by Father Mike Stubbs
It’s hard to wake up when it’s dark. That’s why many people do not like daylight savings time. That’s why teenagers find it so difficult to attend high school at the early hours their schedule too often demands.
Light helps us wake up. That is the basic point of Sunday’s second reading. But the light in question does not emanate from electric bulbs or radiate from the sun. Rather, it is Jesus Christ, the light of the world. That is why the reading exhorts: “Awake, O sleeper, and arise from the dead, and Christ will give you light.”
The Letter to the Ephesians appears to be quoting an early Christian hymn here. That is why the reading prefaces that sentence with the words: “Therefore, it says …” The “it” is presumably a hymn. Some scholars believe that the hymn in question was sung on the occasion of a baptism, and that the sleeper mentioned in the hymn was the newly baptized person.
We know that in the early church, the sacrament of baptism was often associated with light. Some of the early Fathers of the Church even used the word “enlightenment” to refer to that sacrament. For example, St. Gregory Nazianzen, archbishop of Constantinople during the fourth century, wrote in his “Oration on Holy Baptism”: “To know the power of this sacrament is itself enlightenment.”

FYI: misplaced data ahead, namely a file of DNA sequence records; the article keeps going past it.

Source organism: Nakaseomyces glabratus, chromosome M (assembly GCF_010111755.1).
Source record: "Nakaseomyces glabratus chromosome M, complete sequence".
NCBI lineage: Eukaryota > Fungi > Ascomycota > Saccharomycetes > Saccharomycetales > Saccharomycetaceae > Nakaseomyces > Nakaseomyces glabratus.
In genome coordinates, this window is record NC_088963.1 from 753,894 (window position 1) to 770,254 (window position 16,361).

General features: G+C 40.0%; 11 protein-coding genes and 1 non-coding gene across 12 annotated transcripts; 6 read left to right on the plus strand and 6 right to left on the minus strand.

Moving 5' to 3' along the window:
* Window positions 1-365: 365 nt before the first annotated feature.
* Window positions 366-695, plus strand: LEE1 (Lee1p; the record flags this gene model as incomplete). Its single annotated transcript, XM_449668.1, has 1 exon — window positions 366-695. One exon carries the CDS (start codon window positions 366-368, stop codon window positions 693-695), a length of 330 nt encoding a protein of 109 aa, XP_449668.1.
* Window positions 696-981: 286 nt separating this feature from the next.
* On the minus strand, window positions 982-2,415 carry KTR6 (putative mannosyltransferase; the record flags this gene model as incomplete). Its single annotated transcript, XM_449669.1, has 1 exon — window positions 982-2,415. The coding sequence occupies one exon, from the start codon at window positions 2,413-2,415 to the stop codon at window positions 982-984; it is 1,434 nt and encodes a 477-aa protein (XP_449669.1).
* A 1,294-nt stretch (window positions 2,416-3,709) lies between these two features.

Even now, centuries later, we associate the sacrament of baptism with light. During the ceremony, the parents and godparents are presented with a candle lit from the Easter candle and told, “Receive the light of Christ. Parents and godparents, this light is entrusted to you to be kept burning brightly. These children of yours have been enlightened by Christ. They are to walk always as children of the light. May they keep the flame of faith alive in their hearts. When the Lord comes, may they go out to meet him with all the saints in the heavenly kingdom.”
Perhaps the Letter to the Ephesians is quoting a baptismal hymn because it wishes to draw attention to our status as baptized persons. That is why it reminds us: “You were once darkness, but now you are light in the Lord. Live as children of light, for light produces every kind of goodness and righteousness and truth.”
In other words, before you were baptized, you were in the dark. But now you have been reborn through baptism as children of the light. As people fully awake, able to see and work in the daylight, you should produce results in line with your new status. We may have been baptized many years ago. Nonetheless, the Letter to the Ephesians wishes to alert us to the status conferred upon us through that sacrament and to remind us of its responsibilities. If we have been sleeping on the job, it wishes to shake us from our slumber.
“Awake, O sleeper, and arise from the dead, and Christ will give you light.”
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